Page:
Introduction A negative association exists between H. pylori infection and both gastroesophageal reflux disease and oesophageal adenocarcinoma. The great majority of the H. pylori infected population are asymptomatic, so we studied healthy volunteers to determine if the infection is associated with changes to the acid secretory capacity of gastric mucosa which may protect individuals from acid reflux.
Methods We studied 31 H . pylori positive and 29 H . pylori negative volunteers, matched for age and gender. Jumbo biopsies were taken at eleven pre-determined gastric locations. High resolution pHmetry (12 sensors at 11 mm intervals) and manometry (36 sensors at 7.5 mm intervals) was performed fasted and after a standardised meal. The position of the squamocolumnar junction, marked with two endoscopically placed radio-opaque clips, was visualised radiologically relative to the probes. The biopsy specimens were scored for inflammation and stained with monoclonal antibody to H+/K+ATPase for counting parietal cell (PC) density.
Results In the fasting period, at all sensors more than 1.1 cm below the peak LES pressure the median pH was less acidic in H. pylori positives (Table 1). After a meal, intragastric acidity was less in H. pylori positives compared to negatives at sensors 2.2 to 4.4 cm below the peak LES pressure (all p < 0.05), which are the sensors closest to the gastroesophageal junction (GOJ).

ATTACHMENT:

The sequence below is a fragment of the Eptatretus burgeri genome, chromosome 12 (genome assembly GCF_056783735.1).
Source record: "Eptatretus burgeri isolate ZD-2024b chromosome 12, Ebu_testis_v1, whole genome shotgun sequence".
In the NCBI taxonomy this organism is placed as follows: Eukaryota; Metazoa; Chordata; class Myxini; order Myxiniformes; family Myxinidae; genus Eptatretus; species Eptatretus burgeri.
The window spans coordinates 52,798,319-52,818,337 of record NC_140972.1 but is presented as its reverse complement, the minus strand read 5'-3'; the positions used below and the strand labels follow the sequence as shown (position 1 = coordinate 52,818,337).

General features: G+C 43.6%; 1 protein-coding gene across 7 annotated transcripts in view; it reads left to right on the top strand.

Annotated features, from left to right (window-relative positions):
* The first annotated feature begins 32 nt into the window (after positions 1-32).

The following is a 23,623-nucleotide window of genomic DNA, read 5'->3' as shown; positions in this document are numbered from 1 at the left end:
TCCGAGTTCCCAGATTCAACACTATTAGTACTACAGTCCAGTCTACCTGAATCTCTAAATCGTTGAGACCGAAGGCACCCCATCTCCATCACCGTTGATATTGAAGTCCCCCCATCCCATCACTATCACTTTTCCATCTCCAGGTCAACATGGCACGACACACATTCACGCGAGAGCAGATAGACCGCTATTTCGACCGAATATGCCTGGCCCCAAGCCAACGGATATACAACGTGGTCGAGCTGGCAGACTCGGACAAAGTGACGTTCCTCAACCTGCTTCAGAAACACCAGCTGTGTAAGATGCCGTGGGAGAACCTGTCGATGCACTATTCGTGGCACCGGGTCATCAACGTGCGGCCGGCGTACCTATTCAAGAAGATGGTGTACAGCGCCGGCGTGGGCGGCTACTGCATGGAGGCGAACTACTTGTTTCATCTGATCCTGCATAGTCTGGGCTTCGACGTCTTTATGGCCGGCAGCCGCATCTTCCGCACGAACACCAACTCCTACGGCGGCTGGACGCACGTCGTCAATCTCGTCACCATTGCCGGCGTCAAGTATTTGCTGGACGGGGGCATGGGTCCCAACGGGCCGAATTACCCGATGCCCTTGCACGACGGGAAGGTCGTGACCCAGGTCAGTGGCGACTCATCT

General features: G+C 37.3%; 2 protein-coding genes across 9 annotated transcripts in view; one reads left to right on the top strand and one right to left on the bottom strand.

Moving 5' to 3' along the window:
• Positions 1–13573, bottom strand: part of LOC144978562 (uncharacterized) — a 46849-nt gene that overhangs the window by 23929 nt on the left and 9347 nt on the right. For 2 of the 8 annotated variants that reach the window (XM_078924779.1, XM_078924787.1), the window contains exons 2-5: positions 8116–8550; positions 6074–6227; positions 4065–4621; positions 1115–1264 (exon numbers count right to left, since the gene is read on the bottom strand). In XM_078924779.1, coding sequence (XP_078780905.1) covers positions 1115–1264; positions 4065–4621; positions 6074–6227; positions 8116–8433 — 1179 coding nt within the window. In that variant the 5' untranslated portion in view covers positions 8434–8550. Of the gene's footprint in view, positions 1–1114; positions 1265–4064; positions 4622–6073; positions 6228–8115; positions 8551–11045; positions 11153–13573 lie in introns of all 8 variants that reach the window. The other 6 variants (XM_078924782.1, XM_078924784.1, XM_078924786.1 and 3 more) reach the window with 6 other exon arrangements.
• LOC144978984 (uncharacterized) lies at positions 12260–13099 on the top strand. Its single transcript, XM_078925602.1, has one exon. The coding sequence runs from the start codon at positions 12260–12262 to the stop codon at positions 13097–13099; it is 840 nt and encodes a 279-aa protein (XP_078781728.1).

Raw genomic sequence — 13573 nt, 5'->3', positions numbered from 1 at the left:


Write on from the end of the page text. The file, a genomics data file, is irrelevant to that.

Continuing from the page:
Median PC density (IQR) at mid-greater curve of gastric body was 233 (96) for H. pylori positives and 352 (76) for negatives (p < 0.001). PC density was lower in H. pylori positives in 10 out of the 11 gastric locations (all p < 0.01).
Positive CagA status was associated with reduced intragastric acidity, but had no effect on PC density or mucosal inflammation when compared to CagA negative H. pylori positives.
Conclusion The majority of H. pylori infected subjects have reduced intragastric acidity and PC density compared to the uninfected population and the reduction in acidity is most marked close to the GOJ. This may explain the negative association between H. pylori infection and both gastroesophageal reflux disease and oesophageal adenocarcinoma.
Disclosure of Interest None Declared
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